From Thailand to Iraq: Compare & Contrast



 Written by:  SSgt Christopher Thompson


It's 5:30 in the morning and you have already been up for a little while. You hit the cobwebs out of your eyes and get up walking out of your room being welcomed by the 130 degree heat for a short walk to the gym area. You start with your run 2 maybe 3 miles with some of you fellow gym mates. Then back to do some light weights, rounds shadowboxing, rounds of punches, kicks, knees and elbows on the bag just as the sun is starting to rise up. You finish you workout it is now 7:00am as you get some light food to tide your hunger, then a quick wash up and dressed to go out and face the day.

The difference is you're not a young Thai child getting ready to go to school or even a Thai boxer resting a bit before you next training session. You are a member of the United States Military stationed in Iraq and the clothes you put on are your uniform, a Kevlar vest (with all plates and gear weighing at about 60-75 pounds), a M9 pistol, and a M4 Riffle and work is war. My Name is SSgt Christopher Thompson I'm a Chaplain Assistant in the US Air Force.I have been in the Air Force for 10 years and I'm on my 3rd deployment to Iraq. My job is to provide protection for my Chaplain's and to aid in ministry. This time around I'm assigned to an Army Chaplain and we spent 6 months FOB (Forward Operating Base) hopping providing Catholic Masses to troops that had not even seen a priest or been to a service in over a year. These trips take us on Blackhawk Helicopter rides down places affectionately called "RPG (rocket propelled grenade) Alley", On Convoys where VBIED (Vehicle Born Improvised Explosive Device) and roadside IED's (Improvised Explosive Device) are the norm , and just on foot. After my travels I have two things to say: 1-I have never been prouder to be in the United States Military than when I'm helping troop with faith and mental issues caused by this war, their strength astounds me and 2: Muay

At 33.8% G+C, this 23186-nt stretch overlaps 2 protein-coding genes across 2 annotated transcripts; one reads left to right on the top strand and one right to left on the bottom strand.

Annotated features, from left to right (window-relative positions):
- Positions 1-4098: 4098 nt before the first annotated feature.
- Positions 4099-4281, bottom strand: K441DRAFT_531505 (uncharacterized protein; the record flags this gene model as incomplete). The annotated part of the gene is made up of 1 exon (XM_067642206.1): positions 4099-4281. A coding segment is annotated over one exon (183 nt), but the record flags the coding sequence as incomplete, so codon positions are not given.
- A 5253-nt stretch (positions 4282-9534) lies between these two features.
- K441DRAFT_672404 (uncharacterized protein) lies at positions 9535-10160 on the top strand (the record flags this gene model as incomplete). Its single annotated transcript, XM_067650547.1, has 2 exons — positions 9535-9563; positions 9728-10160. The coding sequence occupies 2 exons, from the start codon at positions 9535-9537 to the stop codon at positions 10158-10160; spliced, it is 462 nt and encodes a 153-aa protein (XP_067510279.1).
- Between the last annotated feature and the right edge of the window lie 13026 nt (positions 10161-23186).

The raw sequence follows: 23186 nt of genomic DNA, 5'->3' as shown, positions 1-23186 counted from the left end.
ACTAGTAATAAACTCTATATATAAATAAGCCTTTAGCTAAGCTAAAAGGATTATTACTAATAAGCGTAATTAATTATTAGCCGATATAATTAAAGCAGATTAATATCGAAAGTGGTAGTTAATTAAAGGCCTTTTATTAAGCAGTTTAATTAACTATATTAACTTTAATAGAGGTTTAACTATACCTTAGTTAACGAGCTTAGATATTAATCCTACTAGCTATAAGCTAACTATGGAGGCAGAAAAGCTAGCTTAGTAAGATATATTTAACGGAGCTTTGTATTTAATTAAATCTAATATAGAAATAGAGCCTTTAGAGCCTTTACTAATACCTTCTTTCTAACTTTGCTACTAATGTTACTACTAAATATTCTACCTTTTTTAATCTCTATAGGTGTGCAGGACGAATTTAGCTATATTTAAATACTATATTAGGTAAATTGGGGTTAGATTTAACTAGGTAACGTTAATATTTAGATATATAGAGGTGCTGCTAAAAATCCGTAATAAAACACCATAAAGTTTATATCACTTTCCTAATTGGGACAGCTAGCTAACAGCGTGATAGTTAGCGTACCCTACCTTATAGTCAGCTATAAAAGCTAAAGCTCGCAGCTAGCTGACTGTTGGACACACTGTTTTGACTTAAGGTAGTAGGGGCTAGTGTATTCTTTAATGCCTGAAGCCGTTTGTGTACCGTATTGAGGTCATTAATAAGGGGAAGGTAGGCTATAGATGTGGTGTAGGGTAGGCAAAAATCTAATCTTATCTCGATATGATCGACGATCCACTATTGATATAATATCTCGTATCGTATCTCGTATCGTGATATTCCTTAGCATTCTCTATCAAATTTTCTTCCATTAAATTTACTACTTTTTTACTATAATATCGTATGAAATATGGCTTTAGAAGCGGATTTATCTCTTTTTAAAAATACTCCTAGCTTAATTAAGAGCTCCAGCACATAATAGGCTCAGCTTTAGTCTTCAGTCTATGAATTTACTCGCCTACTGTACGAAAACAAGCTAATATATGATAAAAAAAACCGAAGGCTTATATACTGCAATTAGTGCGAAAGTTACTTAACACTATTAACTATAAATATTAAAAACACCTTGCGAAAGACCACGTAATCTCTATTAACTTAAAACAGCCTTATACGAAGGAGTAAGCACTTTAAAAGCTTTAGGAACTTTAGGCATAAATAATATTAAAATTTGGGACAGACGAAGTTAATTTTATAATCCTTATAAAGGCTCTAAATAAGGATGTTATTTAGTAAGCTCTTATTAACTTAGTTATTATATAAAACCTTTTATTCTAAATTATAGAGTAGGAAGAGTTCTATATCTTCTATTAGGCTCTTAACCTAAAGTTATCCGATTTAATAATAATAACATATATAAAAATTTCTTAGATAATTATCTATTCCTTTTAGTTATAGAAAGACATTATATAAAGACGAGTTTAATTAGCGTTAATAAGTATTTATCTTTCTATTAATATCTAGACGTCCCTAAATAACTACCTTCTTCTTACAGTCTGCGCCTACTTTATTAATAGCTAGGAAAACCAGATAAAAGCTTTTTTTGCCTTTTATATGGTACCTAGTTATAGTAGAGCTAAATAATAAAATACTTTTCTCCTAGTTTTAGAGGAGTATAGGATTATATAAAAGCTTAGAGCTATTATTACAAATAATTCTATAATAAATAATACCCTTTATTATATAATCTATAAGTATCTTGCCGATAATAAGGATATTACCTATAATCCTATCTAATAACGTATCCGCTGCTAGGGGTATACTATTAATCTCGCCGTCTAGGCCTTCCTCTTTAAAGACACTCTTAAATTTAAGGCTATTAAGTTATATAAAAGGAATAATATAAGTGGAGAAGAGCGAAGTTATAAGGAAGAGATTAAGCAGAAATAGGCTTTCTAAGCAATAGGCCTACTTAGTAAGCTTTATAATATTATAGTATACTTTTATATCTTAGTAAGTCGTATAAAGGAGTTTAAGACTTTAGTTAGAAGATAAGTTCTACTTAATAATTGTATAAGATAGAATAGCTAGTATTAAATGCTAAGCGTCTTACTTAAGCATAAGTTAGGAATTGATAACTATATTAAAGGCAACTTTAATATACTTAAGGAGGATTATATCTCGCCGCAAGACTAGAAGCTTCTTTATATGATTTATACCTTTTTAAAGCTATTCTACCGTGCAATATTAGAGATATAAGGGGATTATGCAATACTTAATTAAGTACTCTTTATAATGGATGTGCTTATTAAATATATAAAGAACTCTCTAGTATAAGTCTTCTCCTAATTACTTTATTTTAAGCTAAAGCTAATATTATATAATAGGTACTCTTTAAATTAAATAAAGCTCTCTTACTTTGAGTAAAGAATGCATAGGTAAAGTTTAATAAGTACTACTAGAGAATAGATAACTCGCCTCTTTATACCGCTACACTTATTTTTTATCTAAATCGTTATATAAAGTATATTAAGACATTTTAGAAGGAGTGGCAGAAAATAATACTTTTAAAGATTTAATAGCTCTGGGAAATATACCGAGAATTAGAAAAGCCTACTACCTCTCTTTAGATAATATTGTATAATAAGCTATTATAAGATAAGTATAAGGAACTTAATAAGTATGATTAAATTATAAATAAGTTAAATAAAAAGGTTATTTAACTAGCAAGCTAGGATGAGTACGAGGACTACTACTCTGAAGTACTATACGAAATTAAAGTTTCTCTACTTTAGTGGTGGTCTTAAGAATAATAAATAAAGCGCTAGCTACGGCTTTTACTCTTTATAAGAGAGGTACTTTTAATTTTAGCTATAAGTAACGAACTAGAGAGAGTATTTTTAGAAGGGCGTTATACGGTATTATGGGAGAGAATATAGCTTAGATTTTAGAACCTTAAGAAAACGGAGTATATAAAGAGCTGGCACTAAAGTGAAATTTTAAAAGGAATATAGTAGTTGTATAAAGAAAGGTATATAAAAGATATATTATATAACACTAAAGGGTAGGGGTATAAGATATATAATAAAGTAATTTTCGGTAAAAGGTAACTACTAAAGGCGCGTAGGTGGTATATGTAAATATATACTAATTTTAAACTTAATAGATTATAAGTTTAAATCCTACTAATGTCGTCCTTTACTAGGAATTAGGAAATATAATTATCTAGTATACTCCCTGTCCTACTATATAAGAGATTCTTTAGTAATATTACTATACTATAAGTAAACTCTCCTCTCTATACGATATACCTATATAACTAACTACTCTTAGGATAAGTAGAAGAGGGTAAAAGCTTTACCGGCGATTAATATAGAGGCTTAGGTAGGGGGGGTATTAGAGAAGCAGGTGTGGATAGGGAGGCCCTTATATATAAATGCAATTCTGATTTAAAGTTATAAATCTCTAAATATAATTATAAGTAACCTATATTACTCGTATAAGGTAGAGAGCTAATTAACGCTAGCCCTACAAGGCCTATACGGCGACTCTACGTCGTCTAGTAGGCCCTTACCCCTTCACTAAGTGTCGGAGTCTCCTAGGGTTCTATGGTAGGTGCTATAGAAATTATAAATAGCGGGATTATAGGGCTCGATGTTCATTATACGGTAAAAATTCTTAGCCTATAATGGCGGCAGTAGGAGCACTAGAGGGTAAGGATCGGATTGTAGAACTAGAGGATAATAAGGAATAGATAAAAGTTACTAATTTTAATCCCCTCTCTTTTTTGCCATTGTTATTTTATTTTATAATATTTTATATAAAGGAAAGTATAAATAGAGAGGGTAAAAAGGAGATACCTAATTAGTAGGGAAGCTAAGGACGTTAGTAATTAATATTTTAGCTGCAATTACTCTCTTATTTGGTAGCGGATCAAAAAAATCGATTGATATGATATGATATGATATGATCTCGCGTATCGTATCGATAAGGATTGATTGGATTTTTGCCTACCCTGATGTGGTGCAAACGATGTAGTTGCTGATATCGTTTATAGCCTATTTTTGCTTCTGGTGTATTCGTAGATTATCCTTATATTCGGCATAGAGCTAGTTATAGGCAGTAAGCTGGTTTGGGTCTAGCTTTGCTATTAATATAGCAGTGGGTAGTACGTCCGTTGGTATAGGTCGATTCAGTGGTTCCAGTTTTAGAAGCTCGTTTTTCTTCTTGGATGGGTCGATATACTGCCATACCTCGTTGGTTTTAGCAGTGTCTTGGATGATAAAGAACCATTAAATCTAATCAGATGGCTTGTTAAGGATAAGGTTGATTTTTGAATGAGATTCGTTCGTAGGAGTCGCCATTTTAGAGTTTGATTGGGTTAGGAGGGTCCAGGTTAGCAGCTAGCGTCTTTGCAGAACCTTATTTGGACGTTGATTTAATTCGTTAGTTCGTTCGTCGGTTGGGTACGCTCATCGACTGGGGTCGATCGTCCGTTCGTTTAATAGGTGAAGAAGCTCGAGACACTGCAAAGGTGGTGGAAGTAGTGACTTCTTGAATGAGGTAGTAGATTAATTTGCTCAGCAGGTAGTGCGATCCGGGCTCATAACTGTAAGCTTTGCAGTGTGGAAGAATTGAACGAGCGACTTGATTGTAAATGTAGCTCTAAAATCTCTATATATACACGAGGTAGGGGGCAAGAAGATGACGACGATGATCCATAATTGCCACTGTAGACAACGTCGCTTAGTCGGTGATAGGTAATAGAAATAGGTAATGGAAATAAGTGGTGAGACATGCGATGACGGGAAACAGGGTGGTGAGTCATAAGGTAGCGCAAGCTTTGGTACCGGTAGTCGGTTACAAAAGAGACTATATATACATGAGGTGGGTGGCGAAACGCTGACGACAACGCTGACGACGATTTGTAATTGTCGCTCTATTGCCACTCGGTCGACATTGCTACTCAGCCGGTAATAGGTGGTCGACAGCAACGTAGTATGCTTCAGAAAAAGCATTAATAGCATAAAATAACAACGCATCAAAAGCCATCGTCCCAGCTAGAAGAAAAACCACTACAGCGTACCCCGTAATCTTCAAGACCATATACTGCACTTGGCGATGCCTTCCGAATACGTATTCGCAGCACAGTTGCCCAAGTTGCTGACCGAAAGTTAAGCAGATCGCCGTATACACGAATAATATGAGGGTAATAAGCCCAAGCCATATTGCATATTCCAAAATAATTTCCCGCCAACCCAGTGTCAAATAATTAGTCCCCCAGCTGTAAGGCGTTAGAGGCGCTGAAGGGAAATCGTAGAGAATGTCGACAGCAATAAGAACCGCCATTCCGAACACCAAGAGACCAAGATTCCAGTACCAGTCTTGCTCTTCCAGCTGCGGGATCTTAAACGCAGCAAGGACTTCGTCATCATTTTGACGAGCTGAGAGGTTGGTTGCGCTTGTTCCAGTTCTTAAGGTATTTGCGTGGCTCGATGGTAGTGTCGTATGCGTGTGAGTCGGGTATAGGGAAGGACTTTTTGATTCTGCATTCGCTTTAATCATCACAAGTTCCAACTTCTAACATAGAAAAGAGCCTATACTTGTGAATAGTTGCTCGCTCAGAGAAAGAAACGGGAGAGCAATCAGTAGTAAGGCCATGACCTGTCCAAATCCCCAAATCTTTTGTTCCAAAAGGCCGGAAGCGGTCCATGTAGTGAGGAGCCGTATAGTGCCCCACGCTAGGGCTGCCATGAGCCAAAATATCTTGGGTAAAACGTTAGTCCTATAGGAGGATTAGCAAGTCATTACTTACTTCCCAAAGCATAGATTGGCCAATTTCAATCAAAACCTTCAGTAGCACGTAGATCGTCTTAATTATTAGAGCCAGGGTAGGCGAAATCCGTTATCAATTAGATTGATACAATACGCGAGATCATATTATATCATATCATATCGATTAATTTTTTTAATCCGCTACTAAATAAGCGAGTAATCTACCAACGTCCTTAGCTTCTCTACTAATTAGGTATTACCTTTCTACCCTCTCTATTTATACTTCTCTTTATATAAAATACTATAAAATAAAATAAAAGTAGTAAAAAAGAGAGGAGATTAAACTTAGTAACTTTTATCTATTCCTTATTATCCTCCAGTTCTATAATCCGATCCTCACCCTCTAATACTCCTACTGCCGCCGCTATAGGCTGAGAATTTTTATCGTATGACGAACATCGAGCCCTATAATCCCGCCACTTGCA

Thai is alive and well in are Armed Forces. Thailand has many outdoor gyms, so does Iraq. Troops will do whatever it takes to keep up with training and keep there skills sharp. I have heard it said "Necessity is the mother of invention" no where is that truer than in the military I have seen make shift heavy bags made out of a duffle bag and the most ready source of material out there SAND, they hang them with 550 cord (parachute rope) to where ever they can.


In Thailand I have seen people shadow box with hand weights our troop just put on their Kevlar vest and box, run, even do push ups in it great training and gets you used to wearing it. The US Armed forces have found the value in Muay Thai. Every place I went to had heavy bags, outdoor rings, and place set aside for Martial arts training. The Army and the Marines have embraced it. The Army has the MACP (Modern Army Combative Program) which looks a lot like MMA it is Muay Thai and Brazilian Jujitsu. The Marines have the Marine Corps Martial Arts Program which even has belts. It is a combination of Muay Thai, Judo, and Tae-Kwon-Do. While there is a good chance not many of our troops may get into hand-to-hand combat while out there. Muay Thai training makes you tough, keeps you focused, enhanced you endurance and reaction time. I have talked to some of my student from out there that told me that they could take a blast and keep going cause of that vest and the body condition I put them thru. Muay Thai teaches you to fight through the pain. In Thailand the Wai Kru and Ram Muay are done before fights to honor gym, family, and God.

In Iraq it is to but it is done after the fight. To do the Wai Kru and ram Muay as a prayerful, calming, relaxing way to get you head back together or even before training just to try to dump the stuff from the day. It was no big deal to be training and here mortars and gunfire. Several times my class had to hit the floor and take cover. You just do it, get back up when all is clear, and keep going. In Thailand they fight a lot to support their family, make money, and earn honor...I guess our troops aren't so different than the Thai's after all.


All Baghdad shots were from Sept 2007-Jan 2008 All Balad shots were from Jan 2006- May 2006


Copyright 2008 USMTA Inc.  All rights reserved. Revised: June 06, 2008